Later the addition of the Ifugao country and the wild tribe of the Kalingas added 200,000 pagan people looking to us for the gospel. A missionary has been sent by the Filipinos to the Kalingas and a successful opening has been made. It is expected the mission will soon open a station in Ifugao.
Conference Organized. During the visit of Bishop Mills the Philippine Conference was organized February 14, 1908, with nine members, the four missionaries, and five native pastors.
The Filipino churches rapidly assumed their current expenses and contributed more or less generously toward the erection of their own chapels, but in order to promote a spirit of helpfulness to others, a Church Erection Society was organized at the annual conference in 1909. This society has continued active and has helped many congregations to build chapels and church buildings. Its scope has been widened, how- ever, and the funds are used not only in loans for new churches, but also to help support the pastors on the weaker charges and pay the traveling expenses of the Filipino Supervisor. This office was created in 1919 in harmony with the policy to have the work carried on by the Filipinos themselves as soon as expedient. The supervisor is elected annually by the conference.
First Sunday School Organized. The first successful Sunday school was organized at San Juan in 1906, under the personal direction of Mr. and Mrs. Mumma. Near the close of 1907 more extensive plans were made and Sunday-school literature was prepared. The work developed rapidly and has had almost continuous growth. The first National Sunday School Convention of the Philippine Islands was held in Manila, February 24-26, 1911. Here the Sunday School Association of the Philippine Islands was organized. Each year special Sunday school convention and institutes are held. Rev. J. L. McLaughlin, Secretary of the Philippine Sunday School Association, stated in 1915 that our territory was more thoroughly developed along Sunday-school lines than any other in the Islands. We have a larger percentage of our members in the Sunday school and have more Sunday-school organizations than churches. Junior and Senior Christian Endeavor societies are also a part of the organized work. The work of the graduates of the Young Women's Bible Training School is especially valuable in these departments.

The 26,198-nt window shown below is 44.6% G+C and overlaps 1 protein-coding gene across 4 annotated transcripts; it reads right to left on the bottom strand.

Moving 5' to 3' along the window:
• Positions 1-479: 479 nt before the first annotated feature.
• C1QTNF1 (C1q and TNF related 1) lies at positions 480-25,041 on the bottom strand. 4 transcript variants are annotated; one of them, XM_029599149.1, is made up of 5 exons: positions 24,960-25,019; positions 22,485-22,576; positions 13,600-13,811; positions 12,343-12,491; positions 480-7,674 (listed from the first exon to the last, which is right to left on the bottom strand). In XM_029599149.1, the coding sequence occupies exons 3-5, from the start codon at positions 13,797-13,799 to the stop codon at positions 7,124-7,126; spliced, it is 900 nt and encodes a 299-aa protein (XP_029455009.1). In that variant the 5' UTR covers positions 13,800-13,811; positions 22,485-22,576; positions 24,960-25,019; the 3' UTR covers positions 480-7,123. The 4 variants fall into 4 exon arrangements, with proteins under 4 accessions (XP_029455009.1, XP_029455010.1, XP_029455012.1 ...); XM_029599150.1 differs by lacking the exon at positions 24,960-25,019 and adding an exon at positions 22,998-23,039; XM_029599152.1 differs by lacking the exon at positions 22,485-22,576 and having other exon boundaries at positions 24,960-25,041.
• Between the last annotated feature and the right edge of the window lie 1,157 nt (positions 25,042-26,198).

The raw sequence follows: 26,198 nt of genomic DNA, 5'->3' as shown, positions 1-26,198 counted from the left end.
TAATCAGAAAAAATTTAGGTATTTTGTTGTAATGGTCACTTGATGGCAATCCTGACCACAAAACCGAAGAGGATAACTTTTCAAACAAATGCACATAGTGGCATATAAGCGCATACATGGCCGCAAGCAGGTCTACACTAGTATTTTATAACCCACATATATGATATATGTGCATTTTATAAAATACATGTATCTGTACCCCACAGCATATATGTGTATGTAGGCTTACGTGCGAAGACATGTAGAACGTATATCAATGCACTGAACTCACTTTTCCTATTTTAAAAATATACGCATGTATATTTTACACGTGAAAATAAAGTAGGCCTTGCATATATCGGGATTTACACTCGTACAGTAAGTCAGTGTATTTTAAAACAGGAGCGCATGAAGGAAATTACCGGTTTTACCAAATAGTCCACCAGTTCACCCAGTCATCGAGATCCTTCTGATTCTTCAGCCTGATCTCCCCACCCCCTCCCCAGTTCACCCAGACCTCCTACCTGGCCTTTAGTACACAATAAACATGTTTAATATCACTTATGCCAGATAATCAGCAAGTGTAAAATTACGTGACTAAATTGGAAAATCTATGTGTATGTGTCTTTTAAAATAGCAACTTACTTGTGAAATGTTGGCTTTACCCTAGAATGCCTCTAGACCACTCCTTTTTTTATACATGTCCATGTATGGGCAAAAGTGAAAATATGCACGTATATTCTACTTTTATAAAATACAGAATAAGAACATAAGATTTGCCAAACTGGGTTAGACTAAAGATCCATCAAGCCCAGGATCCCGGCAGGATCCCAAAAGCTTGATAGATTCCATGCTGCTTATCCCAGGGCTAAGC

The first Bible Institute was held in May, 1905. When seventeen young men, most of whom understood English fairly well, gathered in San Fernando for month’s instruction in the Bible, Church History, and Doctrine. This Bible institute has become a permanent feature of the work.
From the beginning the missionaries have tried to emphasize the individual responsibility of converts to extend the Kingdom. As a result of the emphasis laid upon this phase of Christian living, there are now a number of volunteer workers who conduct, regularly, services in their own homes or in the usual meeting places, without receiving any remuneration. These workers are encouraged by being permitted to sell the Scriptures and tracts on the percentage plan, and when they attend the Bible Institute, a small allowance is given them to aid in the purchase of food. This volunteer phase has been one of the secrets of the rapid growth of the work in this mission.
Remarkable Growth. April 3, 1914, was the tenth anniversary of the organization of the first United Brethren Church in the Philippines. The following summary of progress was given. "The ten years have witnessed many changes. Progress in the Is- lands has moved with giant strides. The Philippines are included in the mighty national race movement now on in the Orient. When our first missionaries landed in San Fernando in 1904, they had no friends to greet or welcome them. The people were antagonistic in their general attitude. There were no good roads, few conveniences for travel; no trains, no auto- mobile in all the province. When the tenth anniversary was celebrated our missionaries have daily mail in San Fernando; regular auto lines carry passengers cheaply and with expedition. Then there was no evangelical Christian, no Sunday school, few Bibles; in 1914 there were two thousand, two hundred forty members in thirty-five churches; two thousand members in thirty-eight Sunday schools; fifteen employed preachers and five graduate deaconesses and a force of seventy lay and volunteer preachers making known the good news."
A special evangelistic campaign was conducted during the anniversary year and four hundred fifty- eight adult baptisms resulted.
The Mission Stations.
Our missionaries in the Philippine Islands are located at two mission stations, San Fernando and Manila. From here and from the thirty-three organized churches, the influence of the gospel radiates in all directions.
San Fernando is the capital of La Union Province, and is the headquarters of our mission. Here are the high and trade schools and pupils come from all parts of the province.
Besides the supervision of the entire field, several distinct phases of work are carried on in San Fernando, such as the Evangel Press, the Young Women's Bible Training School and medical work.
On account of high rents and unsatisfactory houses a mission residence was built in 1904. December 24, 1904, a church was organized with five members. The lower story of the mission house was dedicated December 25 as a chapel for the use of the congregation.
San Fernando is a difficult place in which to work, and progress has been slow. Many of the congregations are students from other parts of the province, but some of the best people of the town are members of the church.
Church Erected. That confidence might be inspired and strength and stability given to the work, about $5,000 was raised for the building of a substantial church. It is on the main highway that leads from Manila to the north end of the island. It is one block from the public plaza and 100 feet from the mission residence. The cornerstone was laid May 3, 1910, and the new building dedicated December 11, 1910. It has a seating capacity of 350.